On the other hand, the compositions having a fat level of 85% have a low water uptake and preserve their crunchy character.

The chocolates thus produced are therefore either very unbalanced from the organoleptic point of view (bitter, not sweet, low flavor), or reveal a fatty mouthfeel and give a bad nutritional image because of the very high fat content. Furthermore, chocolates with a high fat content have a high cost.

Patent application EP-A-770 332 also describes a food product in which one or more layers consist of a breakable solid mass of chocolate. The chocolate layer has a thickness of between 0.1 and 3 mm and a sugar syrup content of less than 17%, preferably between 2 and 3%. According to this document, such a layer preserves the crunchy character desired by the consumer.

It will be noted that this document presents a teaching similar to patent application EP-A-615 692 since in both cases, it is recommended to minimize the sugar content, which leads to very unbalanced chocolates from the organoleptic point of view (bitter, not sweet, low flavor).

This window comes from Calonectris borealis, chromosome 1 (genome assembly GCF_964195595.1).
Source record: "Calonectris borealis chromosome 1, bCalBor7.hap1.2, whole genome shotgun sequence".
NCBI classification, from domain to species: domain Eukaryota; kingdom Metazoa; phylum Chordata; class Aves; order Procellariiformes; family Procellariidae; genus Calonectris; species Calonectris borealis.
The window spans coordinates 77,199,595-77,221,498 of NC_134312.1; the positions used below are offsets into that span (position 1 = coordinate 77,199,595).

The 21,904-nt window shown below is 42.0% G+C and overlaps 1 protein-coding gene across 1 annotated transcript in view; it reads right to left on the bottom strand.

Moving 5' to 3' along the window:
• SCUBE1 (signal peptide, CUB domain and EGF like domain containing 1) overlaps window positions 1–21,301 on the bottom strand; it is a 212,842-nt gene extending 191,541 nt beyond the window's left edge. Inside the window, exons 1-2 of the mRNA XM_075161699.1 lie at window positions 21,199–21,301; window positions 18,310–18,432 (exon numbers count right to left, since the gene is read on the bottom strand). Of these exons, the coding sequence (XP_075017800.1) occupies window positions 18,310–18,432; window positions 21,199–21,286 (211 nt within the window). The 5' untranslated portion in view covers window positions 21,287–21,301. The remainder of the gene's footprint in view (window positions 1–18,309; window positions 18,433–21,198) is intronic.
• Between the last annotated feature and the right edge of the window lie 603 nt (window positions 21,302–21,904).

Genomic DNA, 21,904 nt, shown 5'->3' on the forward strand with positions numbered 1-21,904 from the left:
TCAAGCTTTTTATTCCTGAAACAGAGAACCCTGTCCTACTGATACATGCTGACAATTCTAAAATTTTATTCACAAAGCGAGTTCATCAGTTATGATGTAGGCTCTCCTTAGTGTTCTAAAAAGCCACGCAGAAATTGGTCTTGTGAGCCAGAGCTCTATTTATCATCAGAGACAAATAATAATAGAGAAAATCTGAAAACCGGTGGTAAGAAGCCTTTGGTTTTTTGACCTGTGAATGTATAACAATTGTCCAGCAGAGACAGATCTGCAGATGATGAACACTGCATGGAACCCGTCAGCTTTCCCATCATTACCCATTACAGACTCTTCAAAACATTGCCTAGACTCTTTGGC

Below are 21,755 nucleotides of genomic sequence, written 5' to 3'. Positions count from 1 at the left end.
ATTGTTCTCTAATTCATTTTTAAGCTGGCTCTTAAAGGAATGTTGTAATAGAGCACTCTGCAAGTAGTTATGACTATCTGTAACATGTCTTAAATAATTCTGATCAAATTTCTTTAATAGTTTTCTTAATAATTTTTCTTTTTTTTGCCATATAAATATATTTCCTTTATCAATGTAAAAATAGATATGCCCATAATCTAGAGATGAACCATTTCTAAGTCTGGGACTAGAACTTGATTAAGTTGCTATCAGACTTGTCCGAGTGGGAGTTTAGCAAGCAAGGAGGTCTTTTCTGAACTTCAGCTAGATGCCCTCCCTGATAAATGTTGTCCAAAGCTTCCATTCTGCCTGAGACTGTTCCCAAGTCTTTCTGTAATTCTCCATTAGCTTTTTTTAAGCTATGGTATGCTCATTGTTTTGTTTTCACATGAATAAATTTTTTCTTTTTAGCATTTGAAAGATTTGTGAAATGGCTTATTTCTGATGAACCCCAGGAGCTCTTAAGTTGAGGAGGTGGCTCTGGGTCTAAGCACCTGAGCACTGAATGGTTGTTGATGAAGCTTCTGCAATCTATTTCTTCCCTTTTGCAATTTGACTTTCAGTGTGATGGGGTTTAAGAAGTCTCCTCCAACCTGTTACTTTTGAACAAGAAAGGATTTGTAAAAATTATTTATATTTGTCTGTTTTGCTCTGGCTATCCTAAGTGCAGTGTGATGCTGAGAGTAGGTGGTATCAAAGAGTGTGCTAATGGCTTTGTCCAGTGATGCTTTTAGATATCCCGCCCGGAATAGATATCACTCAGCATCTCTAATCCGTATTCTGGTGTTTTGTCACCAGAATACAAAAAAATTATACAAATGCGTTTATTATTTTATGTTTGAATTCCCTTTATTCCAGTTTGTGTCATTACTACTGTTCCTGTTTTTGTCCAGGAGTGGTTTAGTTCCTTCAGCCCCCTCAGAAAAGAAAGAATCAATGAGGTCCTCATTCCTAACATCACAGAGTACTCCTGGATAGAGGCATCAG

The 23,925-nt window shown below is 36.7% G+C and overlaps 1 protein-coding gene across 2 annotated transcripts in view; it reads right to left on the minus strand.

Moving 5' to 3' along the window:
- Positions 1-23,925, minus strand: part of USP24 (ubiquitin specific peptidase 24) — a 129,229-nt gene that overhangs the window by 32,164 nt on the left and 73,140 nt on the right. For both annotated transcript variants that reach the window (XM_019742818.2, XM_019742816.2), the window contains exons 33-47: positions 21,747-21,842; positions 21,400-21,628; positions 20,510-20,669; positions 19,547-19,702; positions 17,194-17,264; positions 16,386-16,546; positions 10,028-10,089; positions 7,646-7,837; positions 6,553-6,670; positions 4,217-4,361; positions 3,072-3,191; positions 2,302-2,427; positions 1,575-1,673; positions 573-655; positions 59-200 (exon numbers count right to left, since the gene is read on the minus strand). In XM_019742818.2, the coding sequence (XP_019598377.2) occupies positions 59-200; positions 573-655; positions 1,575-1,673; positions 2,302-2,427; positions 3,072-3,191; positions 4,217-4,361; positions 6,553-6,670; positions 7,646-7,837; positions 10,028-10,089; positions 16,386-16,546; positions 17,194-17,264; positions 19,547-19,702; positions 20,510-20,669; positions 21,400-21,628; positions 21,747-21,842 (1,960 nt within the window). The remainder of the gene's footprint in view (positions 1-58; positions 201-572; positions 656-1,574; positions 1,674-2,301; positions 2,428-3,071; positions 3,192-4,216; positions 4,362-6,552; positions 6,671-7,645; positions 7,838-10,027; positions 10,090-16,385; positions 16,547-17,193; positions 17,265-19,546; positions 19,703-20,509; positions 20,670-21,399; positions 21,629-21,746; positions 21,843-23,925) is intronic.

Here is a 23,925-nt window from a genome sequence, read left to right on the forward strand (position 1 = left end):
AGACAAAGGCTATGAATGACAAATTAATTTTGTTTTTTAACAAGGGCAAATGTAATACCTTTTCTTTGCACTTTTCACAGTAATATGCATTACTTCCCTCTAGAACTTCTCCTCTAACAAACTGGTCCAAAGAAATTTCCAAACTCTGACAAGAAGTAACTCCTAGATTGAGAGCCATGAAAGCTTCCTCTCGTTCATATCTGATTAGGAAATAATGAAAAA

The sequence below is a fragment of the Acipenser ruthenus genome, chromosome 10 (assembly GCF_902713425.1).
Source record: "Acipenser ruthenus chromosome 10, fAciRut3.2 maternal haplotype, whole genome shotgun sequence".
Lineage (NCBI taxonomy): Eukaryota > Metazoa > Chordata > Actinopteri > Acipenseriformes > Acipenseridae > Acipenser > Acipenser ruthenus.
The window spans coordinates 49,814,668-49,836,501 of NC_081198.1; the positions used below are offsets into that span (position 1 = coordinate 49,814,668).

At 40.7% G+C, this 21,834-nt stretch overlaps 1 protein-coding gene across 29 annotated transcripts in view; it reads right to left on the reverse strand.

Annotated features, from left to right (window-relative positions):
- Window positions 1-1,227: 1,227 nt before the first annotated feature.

Application WO 97/15198 describes barrier layers between two media with different Aw values, these barrier layers consisting essentially of fat or of a mixture of fat and lactose. This document recommends not introducing sucrose into the composition of the barrier layers because that reduces the performance of the barrier.

After systematic studies, the applicant has demonstrated that, contrary to the teachings described in the abovementioned documents, the water-resistant character of the chocolate was not linked to the low sugar content. Because of this, the invention breaks with the bias according to which sugar is more unfavorable to water resistance than cocoa. Moreover, the invention shows that it is possible to produce water-resistant chocolates whose fat content is less than 80% preferably less than 70% depending on the nature of the moist medium, while preserving a good organoleptic balance.

SUMMARY OF THE INVENTION

The applicant has found that a novel chocolate or chocolate-like product composition in the form of a solid mass made it possible to use said mass of chocolate or a chocolate-like product in combination with a moist medium, in particular a milk base, while preserving the desired crunchy character.